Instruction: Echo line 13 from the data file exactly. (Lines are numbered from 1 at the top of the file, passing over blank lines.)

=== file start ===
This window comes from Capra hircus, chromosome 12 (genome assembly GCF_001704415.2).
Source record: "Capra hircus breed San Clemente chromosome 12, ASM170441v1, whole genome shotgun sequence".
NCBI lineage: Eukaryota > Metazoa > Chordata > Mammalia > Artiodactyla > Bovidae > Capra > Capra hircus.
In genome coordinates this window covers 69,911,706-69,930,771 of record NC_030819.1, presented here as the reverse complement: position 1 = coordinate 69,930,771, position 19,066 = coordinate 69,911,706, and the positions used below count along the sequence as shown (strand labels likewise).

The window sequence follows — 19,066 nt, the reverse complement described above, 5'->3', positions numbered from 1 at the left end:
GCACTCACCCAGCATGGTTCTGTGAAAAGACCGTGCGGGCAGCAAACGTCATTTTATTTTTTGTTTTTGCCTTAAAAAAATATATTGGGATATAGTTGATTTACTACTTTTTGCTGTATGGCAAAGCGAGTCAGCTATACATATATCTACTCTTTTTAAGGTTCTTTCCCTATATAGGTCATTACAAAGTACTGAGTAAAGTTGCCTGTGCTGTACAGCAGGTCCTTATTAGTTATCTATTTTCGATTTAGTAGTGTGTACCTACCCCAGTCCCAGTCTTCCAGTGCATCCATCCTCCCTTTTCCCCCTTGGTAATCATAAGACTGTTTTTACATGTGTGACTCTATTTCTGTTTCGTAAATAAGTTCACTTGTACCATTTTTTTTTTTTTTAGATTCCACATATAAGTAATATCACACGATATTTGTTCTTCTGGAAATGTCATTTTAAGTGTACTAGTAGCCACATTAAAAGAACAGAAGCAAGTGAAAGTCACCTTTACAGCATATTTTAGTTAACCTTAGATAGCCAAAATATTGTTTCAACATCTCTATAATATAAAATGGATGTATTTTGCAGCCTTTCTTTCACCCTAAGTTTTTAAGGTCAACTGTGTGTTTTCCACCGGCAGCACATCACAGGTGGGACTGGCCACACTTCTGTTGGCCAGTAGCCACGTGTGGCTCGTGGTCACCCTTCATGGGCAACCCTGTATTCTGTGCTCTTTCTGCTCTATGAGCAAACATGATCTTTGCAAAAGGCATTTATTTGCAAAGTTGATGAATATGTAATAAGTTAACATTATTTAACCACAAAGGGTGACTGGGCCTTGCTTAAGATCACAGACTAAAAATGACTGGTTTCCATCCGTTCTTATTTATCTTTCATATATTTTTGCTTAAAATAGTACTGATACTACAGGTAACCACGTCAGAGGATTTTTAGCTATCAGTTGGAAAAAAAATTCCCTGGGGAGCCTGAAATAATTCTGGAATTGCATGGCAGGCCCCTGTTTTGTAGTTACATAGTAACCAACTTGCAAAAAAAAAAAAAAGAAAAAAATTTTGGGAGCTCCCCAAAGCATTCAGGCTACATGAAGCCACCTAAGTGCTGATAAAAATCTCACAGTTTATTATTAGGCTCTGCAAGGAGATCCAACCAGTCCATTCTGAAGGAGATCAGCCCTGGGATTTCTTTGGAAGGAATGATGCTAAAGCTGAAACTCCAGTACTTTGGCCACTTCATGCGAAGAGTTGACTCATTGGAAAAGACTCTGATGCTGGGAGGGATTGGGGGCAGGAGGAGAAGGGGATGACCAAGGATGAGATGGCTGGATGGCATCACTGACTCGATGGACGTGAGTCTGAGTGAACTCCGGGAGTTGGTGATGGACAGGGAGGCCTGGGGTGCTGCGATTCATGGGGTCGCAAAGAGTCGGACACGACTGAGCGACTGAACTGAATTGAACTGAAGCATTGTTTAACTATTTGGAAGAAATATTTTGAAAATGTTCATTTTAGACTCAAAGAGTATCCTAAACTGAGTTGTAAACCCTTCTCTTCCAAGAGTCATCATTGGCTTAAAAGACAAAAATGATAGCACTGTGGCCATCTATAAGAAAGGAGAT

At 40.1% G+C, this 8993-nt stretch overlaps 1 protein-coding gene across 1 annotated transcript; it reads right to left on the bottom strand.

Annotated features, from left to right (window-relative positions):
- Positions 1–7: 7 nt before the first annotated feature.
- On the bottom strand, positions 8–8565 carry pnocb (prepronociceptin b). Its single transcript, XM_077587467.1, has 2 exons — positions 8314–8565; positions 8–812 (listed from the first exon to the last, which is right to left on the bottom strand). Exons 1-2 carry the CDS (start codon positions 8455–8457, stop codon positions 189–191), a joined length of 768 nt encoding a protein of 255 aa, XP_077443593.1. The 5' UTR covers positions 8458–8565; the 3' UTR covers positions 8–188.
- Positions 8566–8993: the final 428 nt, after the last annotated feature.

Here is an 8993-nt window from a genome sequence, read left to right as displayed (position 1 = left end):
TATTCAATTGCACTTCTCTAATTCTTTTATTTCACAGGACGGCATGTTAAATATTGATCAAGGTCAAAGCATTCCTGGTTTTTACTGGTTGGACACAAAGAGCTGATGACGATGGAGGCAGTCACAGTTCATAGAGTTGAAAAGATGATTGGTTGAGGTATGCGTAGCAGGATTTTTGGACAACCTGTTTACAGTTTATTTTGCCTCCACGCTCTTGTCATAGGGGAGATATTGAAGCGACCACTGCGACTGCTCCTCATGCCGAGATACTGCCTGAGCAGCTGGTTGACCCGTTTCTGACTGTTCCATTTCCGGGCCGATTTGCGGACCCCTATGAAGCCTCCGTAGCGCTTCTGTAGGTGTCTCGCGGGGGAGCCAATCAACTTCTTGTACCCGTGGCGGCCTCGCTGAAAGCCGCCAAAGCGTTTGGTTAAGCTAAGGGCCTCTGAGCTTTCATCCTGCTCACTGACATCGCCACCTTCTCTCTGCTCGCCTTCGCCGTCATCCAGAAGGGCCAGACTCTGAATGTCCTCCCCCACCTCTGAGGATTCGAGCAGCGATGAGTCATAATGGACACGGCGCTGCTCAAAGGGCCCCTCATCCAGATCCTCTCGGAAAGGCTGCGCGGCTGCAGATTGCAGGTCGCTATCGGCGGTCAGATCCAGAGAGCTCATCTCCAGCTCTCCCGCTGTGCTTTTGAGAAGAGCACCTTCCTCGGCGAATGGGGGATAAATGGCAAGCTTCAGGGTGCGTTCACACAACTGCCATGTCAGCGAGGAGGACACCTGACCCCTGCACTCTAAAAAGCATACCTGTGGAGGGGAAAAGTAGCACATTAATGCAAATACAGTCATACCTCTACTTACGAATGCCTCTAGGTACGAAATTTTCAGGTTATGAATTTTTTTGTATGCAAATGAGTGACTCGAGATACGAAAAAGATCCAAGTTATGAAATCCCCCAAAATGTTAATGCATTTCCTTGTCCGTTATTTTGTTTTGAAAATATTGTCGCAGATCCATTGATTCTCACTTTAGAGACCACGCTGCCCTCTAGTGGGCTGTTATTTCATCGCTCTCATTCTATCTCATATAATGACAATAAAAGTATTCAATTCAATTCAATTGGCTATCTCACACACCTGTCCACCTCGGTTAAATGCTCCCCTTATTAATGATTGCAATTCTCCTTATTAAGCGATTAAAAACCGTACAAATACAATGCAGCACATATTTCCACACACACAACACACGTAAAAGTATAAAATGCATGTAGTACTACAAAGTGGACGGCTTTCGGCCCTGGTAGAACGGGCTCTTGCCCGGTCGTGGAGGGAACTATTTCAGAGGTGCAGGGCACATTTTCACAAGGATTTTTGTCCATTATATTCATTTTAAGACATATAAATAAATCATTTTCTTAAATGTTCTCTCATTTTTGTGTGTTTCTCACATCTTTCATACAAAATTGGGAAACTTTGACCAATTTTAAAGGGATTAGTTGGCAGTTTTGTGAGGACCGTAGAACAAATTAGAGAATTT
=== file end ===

TATTCAATTGCACTTCTCTAATTCTTTTATTTCACAGGACGGCATGTTAAATATTGATCAAGGTCAAAGCATTCCTGGTTTTTACTGGTTGGACACAAAGAGCTGATGACGATGGAGGCAGTCACAGTTCATAGAGTTGAAAAGATGATTGGTTGAGGTATGCGTAGCAGGATTTTTGGACAACCTGTTTACAGTTTATTTTGCCTCCACGCTCTTGTCATAGGGGAGATATTGAAGCGACCACTGCGACTGCTCCTCATGCCGAGATACTGCCTGAGCAGCTGGTTGACCCGTTTCTGACTGTTCCATTTCCGGGCCGATTTGCGGACCCCTATGAAGCCTCCGTAGCGCTTCTGTAGGTGTCTCGCGGGGGAGCCAATCAACTTCTTGTACCCGTGGCGGCCTCGCTGAAAGCCGCCAAAGCGTTTGGTTAAGCTAAGGGCCTCTGAGCTTTCATCCTGCTCACTGACATCGCCACCTTCTCTCTGCTCGCCTTCGCCGTCATCCAGAAGGGCCAGACTCTGAATGTCCTCCCCCACCTCTGAGGATTCGAGCAGCGATGAGTCATAATGGACACGGCGCTGCTCAAAGGGCCCCTCATCCAGATCCTCTCGGAAAGGCTGCGCGGCTGCAGATTGCAGGTCGCTATCGGCGGTCAGATCCAGAGAGCTCATCTCCAGCTCTCCCGCTGTGCTTTTGAGAAGAGCACCTTCCTCGGCGAATGGGGGATAAATGGCAAGCTTCAGGGTGCGTTCACACAACTGCCATGTCAGCGAGGAGGACACCTGACCCCTGCACTCTAAAAAGCATACCTGTGGAGGGGAAAAGTAGCACATTAATGCAAATACAGTCATACCTCTACTTACGAATGCCTCTAGGTACGAAATTTTCAGGTTATGAATTTTTTTGTATGCAAATGAGTGACTCGAGATACGAAAAAGATCCAAGTTATGAAATCCCCCAAAATGTTAATGCATTTCCTTGTCCGTTATTTTGTTTTGAAAATATTGTCGCAGATCCATTGATTCTCACTTTAGAGACCACGCTGCCCTCTAGTGGGCTGTTATTTCATCGCTCTCATTCTATCTCATATAATGACAATAAAAGTATTCAATTCAATTCAATTGGCTATCTCACACACCTGTCCACCTCGGTTAAATGCTCCCCTTATTAATGATTGCAATTCTCCTTATTAAGCGATTAAAAACCGTACAAATACAATGCAGCACATATTTCCACACACACAACACACGTAAAAGTATAAAATGCATGTAGTACTACAAAGTGGACGGCTTTCGGCCCTGGTAGAACGGGCTCTTGCCCGGTCGTGGAGGGAACTATTTCAGAGGTGCAGGGCACATTTTCACAAGGATTTTTGTCCATTATATTCATTTTAAGACATATAAATAAATCATTTTCTTAAATGTTCTCTCATTTTTGTGTGTTTCTCACATCTTTCATACAAAATTGGGAAACTTTGACCAATTTTAAAGGGATTAGTTGGCAGTTTTGTGAGGACCGTAGAACAAATTAGAGAATTT